Facebook, which came under criticism for its role in the spread of misinformation during the 2016 US presidential campaign, has argued the platform did not play a major role in influencing voters. (Shutterstock/Mygate)
Facebook said Wednesday it was making changes designed to keep its users from linking to "low-quality" websites, part of an effort to fight spam and misinformation.
The world's biggest social network said it is updating its ranking algorithm with the help of artificial intelligence so users would see fewer posts "that link to these low-quality web page experiences."
"With this update, we reviewed hundreds of thousands of web pages linked to/from Facebook to identify those that contain little substantive content and have a large number of disruptive, shocking or malicious ads," a Facebook blog post said.
"If we determine a post might link to these types of low-quality web pages, it may show up lower in people's feeds and may not be eligible to be an ad," the blog post from researchers Jiun-Ren Lin and Shengbo Guo said.
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"This way people can see fewer misleading posts and more informative posts."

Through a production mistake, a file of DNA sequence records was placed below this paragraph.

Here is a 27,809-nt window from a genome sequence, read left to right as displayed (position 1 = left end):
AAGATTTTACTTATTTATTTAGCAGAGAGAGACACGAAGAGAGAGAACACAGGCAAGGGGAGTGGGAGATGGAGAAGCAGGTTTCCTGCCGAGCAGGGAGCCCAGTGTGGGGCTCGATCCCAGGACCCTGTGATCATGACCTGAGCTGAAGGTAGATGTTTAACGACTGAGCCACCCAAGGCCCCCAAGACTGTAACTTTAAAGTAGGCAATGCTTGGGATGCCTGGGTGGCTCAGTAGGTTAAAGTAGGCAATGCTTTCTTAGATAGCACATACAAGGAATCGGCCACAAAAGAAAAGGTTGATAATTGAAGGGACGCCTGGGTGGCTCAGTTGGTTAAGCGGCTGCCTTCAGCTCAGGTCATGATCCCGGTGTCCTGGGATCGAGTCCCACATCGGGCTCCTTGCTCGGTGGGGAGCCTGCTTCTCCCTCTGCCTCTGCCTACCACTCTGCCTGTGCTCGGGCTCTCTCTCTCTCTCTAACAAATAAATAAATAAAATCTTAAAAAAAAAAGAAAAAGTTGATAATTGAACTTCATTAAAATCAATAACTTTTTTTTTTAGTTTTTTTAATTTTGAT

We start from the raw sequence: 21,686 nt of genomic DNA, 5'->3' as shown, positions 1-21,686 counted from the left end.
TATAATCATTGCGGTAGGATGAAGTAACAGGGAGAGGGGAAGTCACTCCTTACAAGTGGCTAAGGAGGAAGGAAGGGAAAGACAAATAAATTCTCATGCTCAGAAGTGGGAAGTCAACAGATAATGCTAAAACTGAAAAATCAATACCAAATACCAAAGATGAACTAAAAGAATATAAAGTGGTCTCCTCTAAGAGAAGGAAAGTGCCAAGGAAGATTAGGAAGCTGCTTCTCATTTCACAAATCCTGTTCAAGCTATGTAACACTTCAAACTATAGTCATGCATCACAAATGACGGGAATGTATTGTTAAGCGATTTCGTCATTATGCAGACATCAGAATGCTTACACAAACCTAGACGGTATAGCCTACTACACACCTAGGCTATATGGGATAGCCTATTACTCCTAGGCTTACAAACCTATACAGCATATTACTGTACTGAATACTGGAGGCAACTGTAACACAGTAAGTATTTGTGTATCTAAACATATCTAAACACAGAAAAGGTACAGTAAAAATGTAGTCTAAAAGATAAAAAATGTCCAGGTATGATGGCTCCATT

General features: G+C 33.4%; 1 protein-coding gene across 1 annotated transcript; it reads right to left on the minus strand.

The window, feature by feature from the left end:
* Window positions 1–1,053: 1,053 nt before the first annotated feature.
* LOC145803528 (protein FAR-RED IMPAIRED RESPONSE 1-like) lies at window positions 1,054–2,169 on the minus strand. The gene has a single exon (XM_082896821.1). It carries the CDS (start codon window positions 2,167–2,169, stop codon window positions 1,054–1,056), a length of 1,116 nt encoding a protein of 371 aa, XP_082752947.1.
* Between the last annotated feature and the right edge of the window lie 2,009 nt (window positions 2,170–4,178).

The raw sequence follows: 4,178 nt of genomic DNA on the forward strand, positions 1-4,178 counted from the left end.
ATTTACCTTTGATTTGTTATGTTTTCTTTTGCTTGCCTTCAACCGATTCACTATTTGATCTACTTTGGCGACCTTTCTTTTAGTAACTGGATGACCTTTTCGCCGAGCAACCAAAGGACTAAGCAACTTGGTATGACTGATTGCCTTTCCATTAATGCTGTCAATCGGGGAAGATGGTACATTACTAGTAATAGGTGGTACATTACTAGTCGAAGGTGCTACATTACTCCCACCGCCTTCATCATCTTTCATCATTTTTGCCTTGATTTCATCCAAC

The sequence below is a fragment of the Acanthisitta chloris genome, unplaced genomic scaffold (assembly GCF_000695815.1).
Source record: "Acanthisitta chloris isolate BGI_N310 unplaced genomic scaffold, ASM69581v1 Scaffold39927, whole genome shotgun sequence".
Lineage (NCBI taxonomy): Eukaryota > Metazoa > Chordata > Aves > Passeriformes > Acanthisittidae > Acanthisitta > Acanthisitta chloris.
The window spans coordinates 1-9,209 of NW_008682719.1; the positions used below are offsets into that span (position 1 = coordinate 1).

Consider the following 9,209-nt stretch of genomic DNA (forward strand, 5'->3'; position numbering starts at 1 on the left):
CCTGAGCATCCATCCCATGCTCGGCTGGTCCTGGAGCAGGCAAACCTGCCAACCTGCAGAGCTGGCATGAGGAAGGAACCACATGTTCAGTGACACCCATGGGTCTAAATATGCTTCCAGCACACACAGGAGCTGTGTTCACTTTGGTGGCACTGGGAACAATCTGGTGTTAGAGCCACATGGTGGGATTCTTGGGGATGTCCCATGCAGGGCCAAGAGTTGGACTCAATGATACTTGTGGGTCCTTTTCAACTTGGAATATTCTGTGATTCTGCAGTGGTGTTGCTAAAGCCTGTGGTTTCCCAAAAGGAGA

The move is the latest by Facebook to attack "fake news" and other forms of misinformation, as well as to crack down on "click farms" that aim to generate revenue from users linking to websites.
Facebook, which came under criticism for its role in the spread of misinformation during the 2016 US presidential campaign, has argued the platform did not play a major role in influencing voters.
The social network with nearly two billion users worldwide also recently stepped up its security to counter efforts by governments and others to spread misinformation or manipulate discussions for political reasons.
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